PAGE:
5 things to know about new leader of Ohio veteran services

Maj. Gen. Deborah Ashenhurst, the new director of the Ohio Department of Veteran Services, said her passion for fighting for veterans led her to take the new job.

Gov. Mike DeWine named Ashenhurst as the leader of Ohio’s veteran services, a role that serves the states’s nearly 800,000 veterans. She told the Dayton Daily News that she is determined to help veterans assimilate to civilian culture after military service — making Ohio one of the top places to live for military families.

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“My goal is to continue our strides in making Ohio a veteran-friendly state — a place that is sought out by veterans, whether Ohio was their original home or not,” she said.

Here are five things the Dayton Daily News learned during an interview with the new director:

1. She has an extensive military background. Ashenhurst brings experience from her 37 years of service in the Ohio National Guard — having held assignments at all levels including company, battalion, brigade and Joint Force Headquarters.

“It’s all about passion,” she said.

She is the first woman to take over the role as director since the office’s inception in 2008.

She served as adjutant general of Ohio, commanding the 17,000 personnel of the Ohio Army and Air National Guard, Ohio Military Reserve and Ohio Naval Militia. Ashenhurst started her military career in 1978 when she enlisted in the Ohio National Guard. She was commissioned as an engineer officer in 1980 through the Ohio Army National Guard’s Officer Candidate School.

2. Job readiness is a priority for her. Ashenhurst wants to take a proactive approach to veteran employment — making sure the department has communicated with deployed service members from Ohio while they're currently still serving.

“We’re going to continue our great strides connecting our returning veterans with jobs and workforce placement and development,” she said. “I really think it’s a critical time when our military members are transitioning to civilian life. If we can catch them and have them coming home to a job — instead of trying to come home and look for a job — I think we get ahead of homelessness; we get ahead of other [issues] like drug abuse, mental health issues, suicide even.”


Ashenhurst said part of the problem for veterans is translating military experience into a civilian resume. The state’s website, OhioMeansVeteransJobs.com, provides active and retired military service members with access to resources, training, employment opportunities and benefits. The site also has a “military skills translator,” which helps individuals translate military skills into a polished resume fit for their new career pursuit.

3. The Ohio Department of Veteran Services works as a function for veterans of all ages. The department had a Senate-approved budget of $90.7 million in fiscal 2018 – much of that going to the operations efforts of two veteran nursing care facilities in the state. The state agency has just over 1,000 employees, including 935 that are held by permanent full-time and part-time workers.

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The department has stewardship of two Ohio Veterans Homes:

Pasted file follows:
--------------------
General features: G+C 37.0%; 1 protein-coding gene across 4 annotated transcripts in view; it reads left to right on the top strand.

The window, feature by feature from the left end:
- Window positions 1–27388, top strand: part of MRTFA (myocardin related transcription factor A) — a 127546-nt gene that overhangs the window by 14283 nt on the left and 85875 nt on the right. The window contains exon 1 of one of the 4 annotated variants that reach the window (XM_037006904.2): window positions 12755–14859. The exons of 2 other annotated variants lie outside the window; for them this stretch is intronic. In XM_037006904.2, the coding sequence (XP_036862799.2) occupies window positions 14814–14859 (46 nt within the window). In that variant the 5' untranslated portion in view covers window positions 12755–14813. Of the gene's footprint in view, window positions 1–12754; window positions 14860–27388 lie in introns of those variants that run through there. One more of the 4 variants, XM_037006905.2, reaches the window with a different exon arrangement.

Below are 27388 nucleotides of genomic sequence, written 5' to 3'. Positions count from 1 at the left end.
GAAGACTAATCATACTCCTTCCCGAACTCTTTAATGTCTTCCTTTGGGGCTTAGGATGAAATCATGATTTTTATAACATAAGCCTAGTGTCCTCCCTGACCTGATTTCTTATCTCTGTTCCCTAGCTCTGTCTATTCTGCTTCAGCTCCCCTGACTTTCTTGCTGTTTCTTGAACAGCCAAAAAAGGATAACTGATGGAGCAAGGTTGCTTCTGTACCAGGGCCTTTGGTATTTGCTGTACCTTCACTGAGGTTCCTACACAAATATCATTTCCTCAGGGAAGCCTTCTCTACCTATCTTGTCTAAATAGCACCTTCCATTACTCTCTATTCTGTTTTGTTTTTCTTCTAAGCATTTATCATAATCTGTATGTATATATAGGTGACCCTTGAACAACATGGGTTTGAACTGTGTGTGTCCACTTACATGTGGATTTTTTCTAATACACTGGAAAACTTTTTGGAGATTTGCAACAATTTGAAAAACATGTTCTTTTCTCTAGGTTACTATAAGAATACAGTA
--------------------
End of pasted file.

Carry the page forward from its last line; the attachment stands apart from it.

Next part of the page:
• The Home in Georgetown currently houses 168 residents and the Home in Sandusky currently houses 633 residents – all of them former wartime service members who have established residency in Ohio.

4. Ashenhurst said mental health assistance should be available for all veterans. She reflected on how the military has changed, when military service members were advised to hide emotional or family issues from their superior officers. Now, the military leadership encourages everyone to talk about issues they might be having."It's a whole new day," she said.

She said as more active military and veterans who talk about mental health, it might encourage older veterans — from the Vietnam War era — to seek help too. The department does not have any oversight of the VA facilities in the region.

Veterans and their family members can call the Veteran Crisis Line 1-800-273-8255 and Press 1chat online or send a text message to 838255 to receive confidential support 24 hours a day, 7 days a week, 365 days a year. Support for deaf and hard of hearing individuals is available.

Ohio Cares — collaboration of state and local agencies — also supports the behavioral health of returning Operation Iraqi Freedom/Operation Enduring Freedom veterans and their families.

In Ohio, 210 veterans killed themselves in 2015, the latest VA state data available. “We have to reach family and friends, so they can be cognisant of behavior changes. Is there a change in drinking patterns? Are they showing up to work, church?” she said.


» WHAT YOU NEED TO KNOW: Dayton VA director says hospital to focus on new jobs, programs in 2019

5. The department will lead a push to make veteran benefits less complicated to navigate. Ashenhurst said the department is discussing ways — like a PSA campaign — to make veteran benefits easier to understand for them and their family members. The department has County Veterans Offices in all 88 counties to help veterans navigate the benefits system including:

• Federal benefits: disability compensation, pension, health care, home loans, burial and survival benefits

• State benefits: Veterans bonus, education, employment, health care, home loans, Ohio Veterans Homes and the Military Injury Relief Fund

• Local benefits: Claim preparation and assistance, financial assistance, transportation to VA medical appointment and indigent burials


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